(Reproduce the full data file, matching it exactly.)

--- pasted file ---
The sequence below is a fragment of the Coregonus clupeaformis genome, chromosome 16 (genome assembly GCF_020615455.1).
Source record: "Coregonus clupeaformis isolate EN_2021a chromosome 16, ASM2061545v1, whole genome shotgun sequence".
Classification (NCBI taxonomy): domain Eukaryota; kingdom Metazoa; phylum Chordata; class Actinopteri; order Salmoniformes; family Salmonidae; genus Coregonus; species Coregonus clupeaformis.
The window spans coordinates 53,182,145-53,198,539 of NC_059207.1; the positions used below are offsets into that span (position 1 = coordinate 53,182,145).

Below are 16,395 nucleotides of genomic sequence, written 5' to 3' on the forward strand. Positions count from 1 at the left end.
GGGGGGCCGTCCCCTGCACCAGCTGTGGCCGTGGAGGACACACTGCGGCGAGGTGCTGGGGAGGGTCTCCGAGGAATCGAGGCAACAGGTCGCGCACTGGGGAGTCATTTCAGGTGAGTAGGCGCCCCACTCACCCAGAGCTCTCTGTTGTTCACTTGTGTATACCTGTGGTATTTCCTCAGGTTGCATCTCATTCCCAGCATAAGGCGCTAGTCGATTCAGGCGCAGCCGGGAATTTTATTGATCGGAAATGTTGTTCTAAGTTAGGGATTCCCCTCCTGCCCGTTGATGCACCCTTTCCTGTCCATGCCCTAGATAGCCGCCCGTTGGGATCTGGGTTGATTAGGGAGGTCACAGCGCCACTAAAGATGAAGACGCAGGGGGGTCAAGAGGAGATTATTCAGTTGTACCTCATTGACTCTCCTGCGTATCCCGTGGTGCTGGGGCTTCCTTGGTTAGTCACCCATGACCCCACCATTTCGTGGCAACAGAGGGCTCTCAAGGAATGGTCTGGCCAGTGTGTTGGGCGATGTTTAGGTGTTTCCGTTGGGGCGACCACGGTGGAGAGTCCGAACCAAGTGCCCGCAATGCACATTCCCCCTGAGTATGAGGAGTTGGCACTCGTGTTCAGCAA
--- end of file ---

The sequence below is a fragment of the Coregonus clupeaformis genome, chromosome 16 (genome assembly GCF_020615455.1).
Source record: "Coregonus clupeaformis isolate EN_2021a chromosome 16, ASM2061545v1, whole genome shotgun sequence".
Classification (NCBI taxonomy): domain Eukaryota; kingdom Metazoa; phylum Chordata; class Actinopteri; order Salmoniformes; family Salmonidae; genus Coregonus; species Coregonus clupeaformis.
The window spans coordinates 53,182,145-53,198,539 of NC_059207.1; the positions used below are offsets into that span (position 1 = coordinate 53,182,145).

Below are 16,395 nucleotides of genomic sequence, written 5' to 3' on the forward strand. Positions count from 1 at the left end.
GGGGGGCCGTCCCCTGCACCAGCTGTGGCCGTGGAGGACACACTGCGGCGAGGTGCTGGGGAGGGTCTCCGAGGAATCGAGGCAACAGGTCGCGCACTGGGGAGTCATTTCAGGTGAGTAGGCGCCCCACTCACCCAGAGCTCTCTGTTGTTCACTTGTGTATACCTGTGGTATTTCCTCAGGTTGCATCTCATTCCCAGCATAAGGCGCTAGTCGATTCAGGCGCAGCCGGGAATTTTATTGATCGGAAATGTTGTTCTAAGTTAGGGATTCCCCTCCTGCCCGTTGATGCACCCTTTCCTGTCCATGCCCTAGATAGCCGCCCGTTGGGATCTGGGTTGATTAGGGAGGTCACAGCGCCACTAAAGATGAAGACGCAGGGGGGTCAAGAGGAGATTATTCAGTTGTACCTCATTGACTCTCCTGCGTATCCCGTGGTGCTGGGGCTTCCTTGGTTAGTCACCCATGACCCCACCATTTCGTGGCAACAGAGGGCTCTCAAGGAATGGTCTGGCCAGTGTGTTGGGCGATGTTTAGGTGTTTCCGTTGGGGCGACCACGGTGGAGAGTCCGAACCAAGTGCCCGCAATGCACATTCCCCCTGAGTATGAGGAGTTGGCACTCGTGTTCAGCAA